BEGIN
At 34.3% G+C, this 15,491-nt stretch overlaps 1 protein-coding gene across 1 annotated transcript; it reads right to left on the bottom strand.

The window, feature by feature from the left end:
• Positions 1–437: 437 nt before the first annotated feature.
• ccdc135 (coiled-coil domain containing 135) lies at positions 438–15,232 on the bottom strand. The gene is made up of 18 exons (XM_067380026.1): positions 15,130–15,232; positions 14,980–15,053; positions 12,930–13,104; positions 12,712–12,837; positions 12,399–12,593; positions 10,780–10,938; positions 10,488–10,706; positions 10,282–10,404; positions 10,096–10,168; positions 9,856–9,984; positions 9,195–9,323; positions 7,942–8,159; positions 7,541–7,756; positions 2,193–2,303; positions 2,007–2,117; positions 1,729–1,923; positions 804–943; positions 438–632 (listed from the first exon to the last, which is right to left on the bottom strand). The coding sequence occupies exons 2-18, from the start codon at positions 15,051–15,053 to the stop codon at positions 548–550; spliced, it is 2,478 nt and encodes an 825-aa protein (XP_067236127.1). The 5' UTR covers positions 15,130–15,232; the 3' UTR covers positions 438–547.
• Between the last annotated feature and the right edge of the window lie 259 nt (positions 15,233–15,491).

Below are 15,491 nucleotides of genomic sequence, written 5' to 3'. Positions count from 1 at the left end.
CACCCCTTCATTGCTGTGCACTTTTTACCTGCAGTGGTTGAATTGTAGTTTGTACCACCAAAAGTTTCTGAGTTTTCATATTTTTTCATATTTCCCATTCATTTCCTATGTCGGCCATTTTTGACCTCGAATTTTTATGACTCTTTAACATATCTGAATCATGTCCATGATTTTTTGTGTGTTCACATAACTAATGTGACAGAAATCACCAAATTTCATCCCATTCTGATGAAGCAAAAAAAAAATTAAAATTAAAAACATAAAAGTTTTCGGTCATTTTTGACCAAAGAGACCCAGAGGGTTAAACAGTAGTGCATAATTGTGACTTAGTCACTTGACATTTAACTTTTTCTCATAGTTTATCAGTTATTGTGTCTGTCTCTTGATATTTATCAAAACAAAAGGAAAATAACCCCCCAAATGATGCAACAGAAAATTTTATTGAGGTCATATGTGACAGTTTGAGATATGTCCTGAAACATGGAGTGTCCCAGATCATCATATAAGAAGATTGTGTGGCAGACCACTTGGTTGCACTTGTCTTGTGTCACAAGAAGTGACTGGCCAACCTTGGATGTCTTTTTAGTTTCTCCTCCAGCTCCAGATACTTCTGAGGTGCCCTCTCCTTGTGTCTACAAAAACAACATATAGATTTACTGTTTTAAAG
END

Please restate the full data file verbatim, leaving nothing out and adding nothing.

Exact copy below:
At 34.3% G+C, this 15,491-nt stretch overlaps 1 protein-coding gene across 1 annotated transcript; it reads right to left on the bottom strand.

The window, feature by feature from the left end:
• Positions 1–437: 437 nt before the first annotated feature.
• ccdc135 (coiled-coil domain containing 135) lies at positions 438–15,232 on the bottom strand. The gene is made up of 18 exons (XM_067380026.1): positions 15,130–15,232; positions 14,980–15,053; positions 12,930–13,104; positions 12,712–12,837; positions 12,399–12,593; positions 10,780–10,938; positions 10,488–10,706; positions 10,282–10,404; positions 10,096–10,168; positions 9,856–9,984; positions 9,195–9,323; positions 7,942–8,159; positions 7,541–7,756; positions 2,193–2,303; positions 2,007–2,117; positions 1,729–1,923; positions 804–943; positions 438–632 (listed from the first exon to the last, which is right to left on the bottom strand). The coding sequence occupies exons 2-18, from the start codon at positions 15,051–15,053 to the stop codon at positions 548–550; spliced, it is 2,478 nt and encodes an 825-aa protein (XP_067236127.1). The 5' UTR covers positions 15,130–15,232; the 3' UTR covers positions 438–547.
• Between the last annotated feature and the right edge of the window lie 259 nt (positions 15,233–15,491).

Below are 15,491 nucleotides of genomic sequence, written 5' to 3'. Positions count from 1 at the left end.
CACCCCTTCATTGCTGTGCACTTTTTACCTGCAGTGGTTGAATTGTAGTTTGTACCACCAAAAGTTTCTGAGTTTTCATATTTTTTCATATTTCCCATTCATTTCCTATGTCGGCCATTTTTGACCTCGAATTTTTATGACTCTTTAACATATCTGAATCATGTCCATGATTTTTTGTGTGTTCACATAACTAATGTGACAGAAATCACCAAATTTCATCCCATTCTGATGAAGCAAAAAAAAAATTAAAATTAAAAACATAAAAGTTTTCGGTCATTTTTGACCAAAGAGACCCAGAGGGTTAAACAGTAGTGCATAATTGTGACTTAGTCACTTGACATTTAACTTTTTCTCATAGTTTATCAGTTATTGTGTCTGTCTCTTGATATTTATCAAAACAAAAGGAAAATAACCCCCCAAATGATGCAACAGAAAATTTTATTGAGGTCATATGTGACAGTTTGAGATATGTCCTGAAACATGGAGTGTCCCAGATCATCATATAAGAAGATTGTGTGGCAGACCACTTGGTTGCACTTGTCTTGTGTCACAAGAAGTGACTGGCCAACCTTGGATGTCTTTTTAGTTTCTCCTCCAGCTCCAGATACTTCTGAGGTGCCCTCTCCTTGTGTCTACAAAAACAACATATAGATTTACTGTTTTAAAG